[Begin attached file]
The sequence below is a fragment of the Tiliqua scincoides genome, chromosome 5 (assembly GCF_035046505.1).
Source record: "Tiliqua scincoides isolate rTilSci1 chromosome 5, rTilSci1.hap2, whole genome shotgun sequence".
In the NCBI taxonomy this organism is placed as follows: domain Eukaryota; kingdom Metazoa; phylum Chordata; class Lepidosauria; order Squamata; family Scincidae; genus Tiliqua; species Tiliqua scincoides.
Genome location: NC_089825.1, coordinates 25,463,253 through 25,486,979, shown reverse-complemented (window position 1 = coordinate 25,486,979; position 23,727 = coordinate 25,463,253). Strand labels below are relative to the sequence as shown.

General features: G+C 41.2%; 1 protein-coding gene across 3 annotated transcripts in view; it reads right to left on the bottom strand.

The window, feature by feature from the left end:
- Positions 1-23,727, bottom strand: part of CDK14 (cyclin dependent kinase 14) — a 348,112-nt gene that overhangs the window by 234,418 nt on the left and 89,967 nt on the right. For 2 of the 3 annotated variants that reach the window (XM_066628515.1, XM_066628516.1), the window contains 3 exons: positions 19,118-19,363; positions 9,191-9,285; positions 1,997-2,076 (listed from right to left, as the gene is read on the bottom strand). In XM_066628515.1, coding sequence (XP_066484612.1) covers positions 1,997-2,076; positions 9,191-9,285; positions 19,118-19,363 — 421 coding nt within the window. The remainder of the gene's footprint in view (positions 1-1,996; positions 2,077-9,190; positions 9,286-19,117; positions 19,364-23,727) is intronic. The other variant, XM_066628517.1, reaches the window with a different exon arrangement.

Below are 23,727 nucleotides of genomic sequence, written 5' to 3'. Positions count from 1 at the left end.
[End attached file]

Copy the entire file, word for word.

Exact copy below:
The sequence below is a fragment of the Tiliqua scincoides genome, chromosome 5 (assembly GCF_035046505.1).
Source record: "Tiliqua scincoides isolate rTilSci1 chromosome 5, rTilSci1.hap2, whole genome shotgun sequence".
In the NCBI taxonomy this organism is placed as follows: domain Eukaryota; kingdom Metazoa; phylum Chordata; class Lepidosauria; order Squamata; family Scincidae; genus Tiliqua; species Tiliqua scincoides.
Genome location: NC_089825.1, coordinates 25,463,253 through 25,486,979, shown reverse-complemented (window position 1 = coordinate 25,486,979; position 23,727 = coordinate 25,463,253). Strand labels below are relative to the sequence as shown.

General features: G+C 41.2%; 1 protein-coding gene across 3 annotated transcripts in view; it reads right to left on the bottom strand.

The window, feature by feature from the left end:
- Positions 1-23,727, bottom strand: part of CDK14 (cyclin dependent kinase 14) — a 348,112-nt gene that overhangs the window by 234,418 nt on the left and 89,967 nt on the right. For 2 of the 3 annotated variants that reach the window (XM_066628515.1, XM_066628516.1), the window contains 3 exons: positions 19,118-19,363; positions 9,191-9,285; positions 1,997-2,076 (listed from right to left, as the gene is read on the bottom strand). In XM_066628515.1, coding sequence (XP_066484612.1) covers positions 1,997-2,076; positions 9,191-9,285; positions 19,118-19,363 — 421 coding nt within the window. The remainder of the gene's footprint in view (positions 1-1,996; positions 2,077-9,190; positions 9,286-19,117; positions 19,364-23,727) is intronic. The other variant, XM_066628517.1, reaches the window with a different exon arrangement.

Below are 23,727 nucleotides of genomic sequence, written 5' to 3'. Positions count from 1 at the left end.